ABC News reported Monday: Forget the South?.
Sen. John Kerry, D-Mass., is discounting notions that any Democratic candidate would have to appeal to Southern voters in order to win the presidency, calling such thinking a "mistake" during a speech at Dartmouth College. [...]
"Everybody always makes the mistake of looking South," Kerry said, in response to a question about winning the region. "Al Gore proved he could have been president of the United States without winning one Southern state, including his own."
As Glenn Reynolds noted: "Um, no. Al Gore proved that he couldn't win the United States without carrying one Southern state, including his own."
The ABC News article concludes with a brief history of Democratic candidates and Southern states:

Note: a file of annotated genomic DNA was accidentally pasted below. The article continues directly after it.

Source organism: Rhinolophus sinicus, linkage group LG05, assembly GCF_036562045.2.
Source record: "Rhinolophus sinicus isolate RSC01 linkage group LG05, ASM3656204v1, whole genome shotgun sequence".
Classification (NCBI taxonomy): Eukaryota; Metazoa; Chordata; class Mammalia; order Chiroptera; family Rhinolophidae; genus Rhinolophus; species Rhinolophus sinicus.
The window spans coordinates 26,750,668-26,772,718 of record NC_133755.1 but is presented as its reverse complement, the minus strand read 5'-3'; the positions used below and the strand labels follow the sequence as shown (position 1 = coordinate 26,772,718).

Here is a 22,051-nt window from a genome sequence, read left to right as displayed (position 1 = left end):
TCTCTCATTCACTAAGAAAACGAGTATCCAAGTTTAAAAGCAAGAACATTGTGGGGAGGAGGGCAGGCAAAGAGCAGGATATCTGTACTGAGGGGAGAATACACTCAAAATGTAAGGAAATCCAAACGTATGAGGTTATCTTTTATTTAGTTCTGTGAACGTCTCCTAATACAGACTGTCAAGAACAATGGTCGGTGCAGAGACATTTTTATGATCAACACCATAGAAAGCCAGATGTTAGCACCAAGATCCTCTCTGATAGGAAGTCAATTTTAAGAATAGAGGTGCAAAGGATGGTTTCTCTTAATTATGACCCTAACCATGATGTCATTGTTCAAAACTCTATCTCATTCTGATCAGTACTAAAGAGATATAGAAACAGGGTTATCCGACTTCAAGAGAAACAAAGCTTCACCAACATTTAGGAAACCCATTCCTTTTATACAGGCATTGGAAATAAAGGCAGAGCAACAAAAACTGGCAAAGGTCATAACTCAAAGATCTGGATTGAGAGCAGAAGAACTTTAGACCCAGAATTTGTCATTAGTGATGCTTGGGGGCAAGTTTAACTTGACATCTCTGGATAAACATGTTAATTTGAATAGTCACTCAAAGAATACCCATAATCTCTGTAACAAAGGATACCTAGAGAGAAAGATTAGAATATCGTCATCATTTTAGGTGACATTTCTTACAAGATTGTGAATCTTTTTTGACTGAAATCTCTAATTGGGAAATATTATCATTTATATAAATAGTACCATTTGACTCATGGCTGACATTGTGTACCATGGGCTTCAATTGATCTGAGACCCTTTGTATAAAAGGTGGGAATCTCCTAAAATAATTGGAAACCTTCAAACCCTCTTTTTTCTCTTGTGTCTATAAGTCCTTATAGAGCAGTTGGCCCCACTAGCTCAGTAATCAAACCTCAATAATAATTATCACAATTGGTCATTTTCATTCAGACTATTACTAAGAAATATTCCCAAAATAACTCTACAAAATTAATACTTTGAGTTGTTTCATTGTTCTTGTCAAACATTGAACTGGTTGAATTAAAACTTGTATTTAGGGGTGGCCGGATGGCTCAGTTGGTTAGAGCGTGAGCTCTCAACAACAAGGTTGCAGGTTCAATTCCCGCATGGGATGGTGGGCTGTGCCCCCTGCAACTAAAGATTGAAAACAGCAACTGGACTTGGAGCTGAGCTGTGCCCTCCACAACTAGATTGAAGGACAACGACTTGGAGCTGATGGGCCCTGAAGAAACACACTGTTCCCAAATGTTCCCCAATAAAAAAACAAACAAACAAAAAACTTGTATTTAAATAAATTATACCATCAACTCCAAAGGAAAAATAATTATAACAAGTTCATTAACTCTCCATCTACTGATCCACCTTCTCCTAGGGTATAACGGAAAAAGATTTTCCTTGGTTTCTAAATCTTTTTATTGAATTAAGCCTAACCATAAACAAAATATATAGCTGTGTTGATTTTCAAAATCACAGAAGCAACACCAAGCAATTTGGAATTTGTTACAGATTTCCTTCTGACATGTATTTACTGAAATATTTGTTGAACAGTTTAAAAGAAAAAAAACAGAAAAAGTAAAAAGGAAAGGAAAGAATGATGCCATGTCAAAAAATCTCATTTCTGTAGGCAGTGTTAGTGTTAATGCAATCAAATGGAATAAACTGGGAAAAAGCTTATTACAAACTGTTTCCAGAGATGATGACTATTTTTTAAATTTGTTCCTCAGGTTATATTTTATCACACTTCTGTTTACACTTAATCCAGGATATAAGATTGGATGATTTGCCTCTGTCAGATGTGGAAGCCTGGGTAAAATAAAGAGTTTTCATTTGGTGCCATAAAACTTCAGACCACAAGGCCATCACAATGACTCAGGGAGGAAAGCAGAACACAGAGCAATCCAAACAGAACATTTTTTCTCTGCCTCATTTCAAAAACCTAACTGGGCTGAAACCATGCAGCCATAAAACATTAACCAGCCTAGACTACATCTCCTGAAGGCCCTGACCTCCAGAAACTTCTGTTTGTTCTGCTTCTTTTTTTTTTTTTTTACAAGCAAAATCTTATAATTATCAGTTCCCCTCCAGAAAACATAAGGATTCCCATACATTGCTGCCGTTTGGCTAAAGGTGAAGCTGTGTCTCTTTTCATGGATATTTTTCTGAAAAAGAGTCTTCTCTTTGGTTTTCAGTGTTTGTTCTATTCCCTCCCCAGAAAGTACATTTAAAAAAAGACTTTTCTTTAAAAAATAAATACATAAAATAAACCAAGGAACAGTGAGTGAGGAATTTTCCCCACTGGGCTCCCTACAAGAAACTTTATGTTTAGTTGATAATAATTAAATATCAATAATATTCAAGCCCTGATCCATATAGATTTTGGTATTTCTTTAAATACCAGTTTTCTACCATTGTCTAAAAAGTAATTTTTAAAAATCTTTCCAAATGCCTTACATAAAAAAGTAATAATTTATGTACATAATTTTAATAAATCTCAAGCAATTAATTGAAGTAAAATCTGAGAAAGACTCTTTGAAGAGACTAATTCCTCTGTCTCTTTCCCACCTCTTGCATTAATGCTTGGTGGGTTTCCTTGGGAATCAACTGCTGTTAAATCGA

Whether or not Democrats should cede the South for the November 2004 election and focus resources elsewhere has been fiercely debated privately in many Democratic circles. History is not on the side of those who would argue in favor of doing so.
The last three Democratic presidents -- Bill Clinton from Arkansas, Jimmy Carter from Georgia, and Lyndon Johnson from Texas -- were from the South. The last four Democratic presidential nominees to not win one Southern state -- Sen. George McGovern in 1972; former Vice President Walter Mondale in 1984; Gov. Mike Dukakis in 1988; and Gore in 2000 -- lost. Former Vice President Hubert Humphrey in 1968 and Carter in 1980 were able to win one Southern state apiece, though in the end they lost to Republicans nationwide. Of the victorious Democrats, Carter won 10 Southern states in 1976, and Clinton won four in both 1992 and 1996.
Posted by Forkum at January 28, 2004 12:00 AM